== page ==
The first rule of a marketable idea is that it will solve a pervasive customer problem. Although it’s important to pursue a concept that you can dedicate your career to, it’s equally essential that you think about what the market needs. You will not be able to earn a good living if there are just a handful of people who feel as strongly about your product or service as you do. Starting a new business is time-consuming and expensive, so your idea should be one that makes a lot of people care because it cures their pain right now.
Be Clear and Credible
To learn more about the science of developing good ideas, I turned to Chip Heath, the co-author of Make to Stick: Why Some Ideas Survive and Others Die. Heath, who is also a business professor at Stanford University and has done a lot of research on this subject, says that sustainable ideas are credible and easy to understand. For example, if you were an engineer pitching a foreign concept like a new energy grid, you could make it more relatable by saying that it’s “like an interstate highway system for energy particles.”
Beware the Curse of Knowledge
Heath also advises us to be careful of falling into the curse of knowledge trap. “Experts can’t imagine what it’s like not to have their level of knowledge, so their messages go over people’s heads,” he says. Instead, develop two concrete examples of what you’re talking about, and then “test them out on a friend or family member who’s not in your field.”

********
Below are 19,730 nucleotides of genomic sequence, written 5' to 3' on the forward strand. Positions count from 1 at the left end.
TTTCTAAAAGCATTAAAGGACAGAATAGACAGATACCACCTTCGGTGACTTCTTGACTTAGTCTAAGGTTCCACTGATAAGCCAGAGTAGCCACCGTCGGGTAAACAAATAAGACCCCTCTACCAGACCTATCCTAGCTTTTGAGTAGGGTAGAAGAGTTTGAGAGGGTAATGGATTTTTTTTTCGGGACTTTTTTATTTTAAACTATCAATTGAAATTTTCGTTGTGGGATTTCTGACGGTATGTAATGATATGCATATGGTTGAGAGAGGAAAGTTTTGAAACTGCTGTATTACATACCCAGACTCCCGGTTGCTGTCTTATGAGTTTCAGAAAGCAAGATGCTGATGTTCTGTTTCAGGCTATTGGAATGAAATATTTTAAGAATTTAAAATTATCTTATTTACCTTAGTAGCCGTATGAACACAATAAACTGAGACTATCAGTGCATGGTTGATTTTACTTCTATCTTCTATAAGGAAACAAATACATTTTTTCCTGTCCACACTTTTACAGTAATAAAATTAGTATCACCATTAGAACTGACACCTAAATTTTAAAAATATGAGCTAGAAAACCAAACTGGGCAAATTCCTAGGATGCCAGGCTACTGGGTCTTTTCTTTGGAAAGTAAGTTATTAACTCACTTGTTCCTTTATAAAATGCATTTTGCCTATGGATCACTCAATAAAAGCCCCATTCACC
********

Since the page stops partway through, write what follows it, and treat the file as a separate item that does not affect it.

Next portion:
Think Inside the Box
What if you have trouble coming up with the big ideas? Heath has an interesting suggestion. You can make it easier by narrowing your focus, or thinking inside the box – it’s much more manageable to brainstorm a list of white things in your fridge than it is to brainstorm in general. Another idea is to piggyback your idea on a concept that’s already successful and attracts the demographic you want to target. Let’s say you want to hold a fundraiser for a nonprofit you care about but aren’t sure where to start. Why not look at the organization’s history to determine – and then mimic – the type of event that has attracted the greatest interest in the past?